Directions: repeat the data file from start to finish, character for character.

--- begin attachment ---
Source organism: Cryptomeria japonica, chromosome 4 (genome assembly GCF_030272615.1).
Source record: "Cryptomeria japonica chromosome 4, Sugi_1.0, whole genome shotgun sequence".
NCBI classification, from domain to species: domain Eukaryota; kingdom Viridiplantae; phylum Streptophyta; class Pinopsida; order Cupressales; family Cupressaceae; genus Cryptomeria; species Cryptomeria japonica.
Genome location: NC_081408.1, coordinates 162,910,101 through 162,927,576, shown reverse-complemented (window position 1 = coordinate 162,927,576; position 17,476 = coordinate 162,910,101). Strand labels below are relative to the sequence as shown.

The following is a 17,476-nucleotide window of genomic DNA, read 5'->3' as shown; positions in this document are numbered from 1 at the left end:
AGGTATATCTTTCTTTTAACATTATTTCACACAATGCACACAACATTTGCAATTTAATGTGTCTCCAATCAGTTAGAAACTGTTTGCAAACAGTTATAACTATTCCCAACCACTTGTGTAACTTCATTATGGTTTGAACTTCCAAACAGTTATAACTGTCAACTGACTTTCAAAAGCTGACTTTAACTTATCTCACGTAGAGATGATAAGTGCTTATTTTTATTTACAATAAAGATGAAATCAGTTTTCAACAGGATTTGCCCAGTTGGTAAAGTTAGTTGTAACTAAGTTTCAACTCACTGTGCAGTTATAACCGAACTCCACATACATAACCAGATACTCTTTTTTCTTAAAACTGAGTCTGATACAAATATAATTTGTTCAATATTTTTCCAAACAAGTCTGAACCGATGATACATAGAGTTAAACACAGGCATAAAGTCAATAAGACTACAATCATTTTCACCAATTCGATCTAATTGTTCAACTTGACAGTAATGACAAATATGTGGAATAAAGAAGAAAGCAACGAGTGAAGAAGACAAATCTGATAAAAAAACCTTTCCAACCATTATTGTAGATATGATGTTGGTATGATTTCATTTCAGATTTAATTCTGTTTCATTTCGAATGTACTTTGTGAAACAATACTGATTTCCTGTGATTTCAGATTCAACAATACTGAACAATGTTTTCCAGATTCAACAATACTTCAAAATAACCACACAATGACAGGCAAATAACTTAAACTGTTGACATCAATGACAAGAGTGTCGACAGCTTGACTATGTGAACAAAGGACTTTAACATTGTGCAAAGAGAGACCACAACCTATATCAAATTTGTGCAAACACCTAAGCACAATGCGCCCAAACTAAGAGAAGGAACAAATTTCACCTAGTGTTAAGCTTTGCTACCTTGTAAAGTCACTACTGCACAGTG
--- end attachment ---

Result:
Source organism: Cryptomeria japonica, chromosome 4 (genome assembly GCF_030272615.1).
Source record: "Cryptomeria japonica chromosome 4, Sugi_1.0, whole genome shotgun sequence".
NCBI classification, from domain to species: domain Eukaryota; kingdom Viridiplantae; phylum Streptophyta; class Pinopsida; order Cupressales; family Cupressaceae; genus Cryptomeria; species Cryptomeria japonica.
Genome location: NC_081408.1, coordinates 162,910,101 through 162,927,576, shown reverse-complemented (window position 1 = coordinate 162,927,576; position 17,476 = coordinate 162,910,101). Strand labels below are relative to the sequence as shown.

The following is a 17,476-nucleotide window of genomic DNA, read 5'->3' as shown; positions in this document are numbered from 1 at the left end:
AGGTATATCTTTCTTTTAACATTATTTCACACAATGCACACAACATTTGCAATTTAATGTGTCTCCAATCAGTTAGAAACTGTTTGCAAACAGTTATAACTATTCCCAACCACTTGTGTAACTTCATTATGGTTTGAACTTCCAAACAGTTATAACTGTCAACTGACTTTCAAAAGCTGACTTTAACTTATCTCACGTAGAGATGATAAGTGCTTATTTTTATTTACAATAAAGATGAAATCAGTTTTCAACAGGATTTGCCCAGTTGGTAAAGTTAGTTGTAACTAAGTTTCAACTCACTGTGCAGTTATAACCGAACTCCACATACATAACCAGATACTCTTTTTTCTTAAAACTGAGTCTGATACAAATATAATTTGTTCAATATTTTTCCAAACAAGTCTGAACCGATGATACATAGAGTTAAACACAGGCATAAAGTCAATAAGACTACAATCATTTTCACCAATTCGATCTAATTGTTCAACTTGACAGTAATGACAAATATGTGGAATAAAGAAGAAAGCAACGAGTGAAGAAGACAAATCTGATAAAAAAACCTTTCCAACCATTATTGTAGATATGATGTTGGTATGATTTCATTTCAGATTTAATTCTGTTTCATTTCGAATGTACTTTGTGAAACAATACTGATTTCCTGTGATTTCAGATTCAACAATACTGAACAATGTTTTCCAGATTCAACAATACTTCAAAATAACCACACAATGACAGGCAAATAACTTAAACTGTTGACATCAATGACAAGAGTGTCGACAGCTTGACTATGTGAACAAAGGACTTTAACATTGTGCAAAGAGAGACCACAACCTATATCAAATTTGTGCAAACACCTAAGCACAATGCGCCCAAACTAAGAGAAGGAACAAATTTCACCTAGTGTTAAGCTTTGCTACCTTGTAAAGTCACTACTGCACAGTG